Free EMR Newsletter Want to receive the latest news on EMR, Meaningful Use, ARRA and Healthcare IT sent straight to your email? Join thousands of healthcare pros who subscribe to EMR and EHR for FREE!

Researcher Puts Epic In Third Place For EMR Market Share

Posted on May 16, 2017 I Written By

Anne Zieger is veteran healthcare consultant and analyst with 20 years of industry experience. Zieger formerly served as editor-in-chief of FierceHealthcare.com and her commentaries have appeared in dozens of international business publications, including Forbes, Business Week and Information Week. She has also contributed content to hundreds of healthcare and health IT organizations, including several Fortune 500 companies. Contact her at @ziegerhealth on Twitter or visit her site at Zieger Healthcare.

A new research report tracking market share held by EMR vendors puts Epic in third place, behind Cerner and McKesson, a conclusion which is likely to spark debate among industry watchers.

The analyst firm behind the report, Rockville, MD-based Kalorama Information, starts by pointing out that despite the hegemony maintained by larger EMR vendors, the competition for business is still quite lively. With customers still dissatisfied with their systems, the hundreds of vendors still in the market have a shot at thriving, it notes.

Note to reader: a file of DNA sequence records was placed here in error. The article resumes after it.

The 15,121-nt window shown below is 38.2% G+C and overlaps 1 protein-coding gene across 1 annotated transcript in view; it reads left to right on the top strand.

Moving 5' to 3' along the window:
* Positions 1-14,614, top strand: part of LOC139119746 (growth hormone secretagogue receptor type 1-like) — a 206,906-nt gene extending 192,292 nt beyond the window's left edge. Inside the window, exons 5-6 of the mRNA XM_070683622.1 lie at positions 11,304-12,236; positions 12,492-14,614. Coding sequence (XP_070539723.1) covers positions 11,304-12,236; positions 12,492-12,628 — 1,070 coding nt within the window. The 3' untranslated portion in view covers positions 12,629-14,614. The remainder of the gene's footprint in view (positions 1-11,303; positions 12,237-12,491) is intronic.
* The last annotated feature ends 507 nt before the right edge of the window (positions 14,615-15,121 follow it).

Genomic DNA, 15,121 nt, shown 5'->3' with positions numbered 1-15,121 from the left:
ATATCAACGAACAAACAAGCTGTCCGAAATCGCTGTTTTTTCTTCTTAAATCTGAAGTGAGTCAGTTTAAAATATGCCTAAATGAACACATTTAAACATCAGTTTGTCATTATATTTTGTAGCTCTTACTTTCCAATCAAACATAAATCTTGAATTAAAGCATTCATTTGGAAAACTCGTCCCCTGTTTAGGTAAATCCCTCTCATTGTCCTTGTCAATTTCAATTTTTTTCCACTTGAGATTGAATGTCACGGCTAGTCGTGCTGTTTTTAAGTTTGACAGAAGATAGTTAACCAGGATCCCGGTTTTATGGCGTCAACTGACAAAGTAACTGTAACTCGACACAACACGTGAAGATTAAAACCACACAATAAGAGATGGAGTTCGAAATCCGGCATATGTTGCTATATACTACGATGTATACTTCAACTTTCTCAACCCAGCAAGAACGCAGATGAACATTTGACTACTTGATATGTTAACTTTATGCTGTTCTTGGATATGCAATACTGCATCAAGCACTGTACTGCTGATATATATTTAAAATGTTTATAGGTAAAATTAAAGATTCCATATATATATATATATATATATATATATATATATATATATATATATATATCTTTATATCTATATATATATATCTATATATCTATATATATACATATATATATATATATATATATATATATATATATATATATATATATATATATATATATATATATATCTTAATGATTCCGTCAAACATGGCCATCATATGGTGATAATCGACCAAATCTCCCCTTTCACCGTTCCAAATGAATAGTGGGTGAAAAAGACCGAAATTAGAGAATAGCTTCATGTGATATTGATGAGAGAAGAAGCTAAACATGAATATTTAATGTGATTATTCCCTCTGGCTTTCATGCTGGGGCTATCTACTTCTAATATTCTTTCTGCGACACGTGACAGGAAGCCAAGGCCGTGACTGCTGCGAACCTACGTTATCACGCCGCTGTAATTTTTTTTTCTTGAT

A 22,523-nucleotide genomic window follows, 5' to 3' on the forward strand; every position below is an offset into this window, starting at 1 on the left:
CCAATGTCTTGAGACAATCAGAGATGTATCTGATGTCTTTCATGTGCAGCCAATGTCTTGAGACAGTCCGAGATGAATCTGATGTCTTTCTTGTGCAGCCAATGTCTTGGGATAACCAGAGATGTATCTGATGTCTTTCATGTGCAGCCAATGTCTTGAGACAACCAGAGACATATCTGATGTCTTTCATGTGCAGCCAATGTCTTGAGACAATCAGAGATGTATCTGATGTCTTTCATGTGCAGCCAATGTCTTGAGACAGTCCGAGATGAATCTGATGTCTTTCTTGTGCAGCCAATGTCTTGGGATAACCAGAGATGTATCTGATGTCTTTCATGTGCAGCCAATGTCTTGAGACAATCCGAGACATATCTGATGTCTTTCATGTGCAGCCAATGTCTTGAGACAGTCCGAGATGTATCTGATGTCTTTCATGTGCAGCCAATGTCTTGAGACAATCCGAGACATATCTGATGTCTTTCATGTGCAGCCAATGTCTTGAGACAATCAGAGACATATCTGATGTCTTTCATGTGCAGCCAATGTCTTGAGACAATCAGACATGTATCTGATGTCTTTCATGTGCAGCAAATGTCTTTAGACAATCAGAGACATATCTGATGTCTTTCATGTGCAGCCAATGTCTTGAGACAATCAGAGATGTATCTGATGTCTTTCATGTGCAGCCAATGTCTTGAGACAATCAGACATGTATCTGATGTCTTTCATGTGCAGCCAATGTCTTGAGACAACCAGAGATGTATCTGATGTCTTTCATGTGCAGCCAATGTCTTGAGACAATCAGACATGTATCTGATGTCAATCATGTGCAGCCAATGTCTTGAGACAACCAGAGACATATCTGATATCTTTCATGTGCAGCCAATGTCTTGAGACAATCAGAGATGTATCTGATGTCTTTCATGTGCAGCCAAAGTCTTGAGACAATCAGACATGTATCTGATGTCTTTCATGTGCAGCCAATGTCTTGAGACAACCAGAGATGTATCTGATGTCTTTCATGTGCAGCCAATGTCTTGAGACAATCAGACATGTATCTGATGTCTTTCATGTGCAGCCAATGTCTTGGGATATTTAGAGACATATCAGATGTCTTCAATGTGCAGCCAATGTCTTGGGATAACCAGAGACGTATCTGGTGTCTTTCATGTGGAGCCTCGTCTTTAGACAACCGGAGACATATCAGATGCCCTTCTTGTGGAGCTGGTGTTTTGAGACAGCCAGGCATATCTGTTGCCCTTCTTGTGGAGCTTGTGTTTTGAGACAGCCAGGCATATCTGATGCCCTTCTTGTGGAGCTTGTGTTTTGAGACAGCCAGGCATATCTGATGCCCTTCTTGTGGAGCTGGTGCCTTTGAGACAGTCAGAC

Kalorama publisher Bruce Carlson argues that until the larger firms get their act together, there will still be plenty of opportunity for these scrappy smaller players: “It’s still true to say no company, not even the largest healthcare IT firms, have even a fifth of this market,” Carlson said in a published statement. “We think that is because there’s still usability, vendor-switching, lack of mindshare in the market and customers are aching for better.”

In calculating how much each vendor has of the EMR market, the analyst firm estimated each vendors’ hardware, software and services revenue flowing directly from EMRs, breaking out the percentage each category represented for each vendor. All projects were based on 2016 data.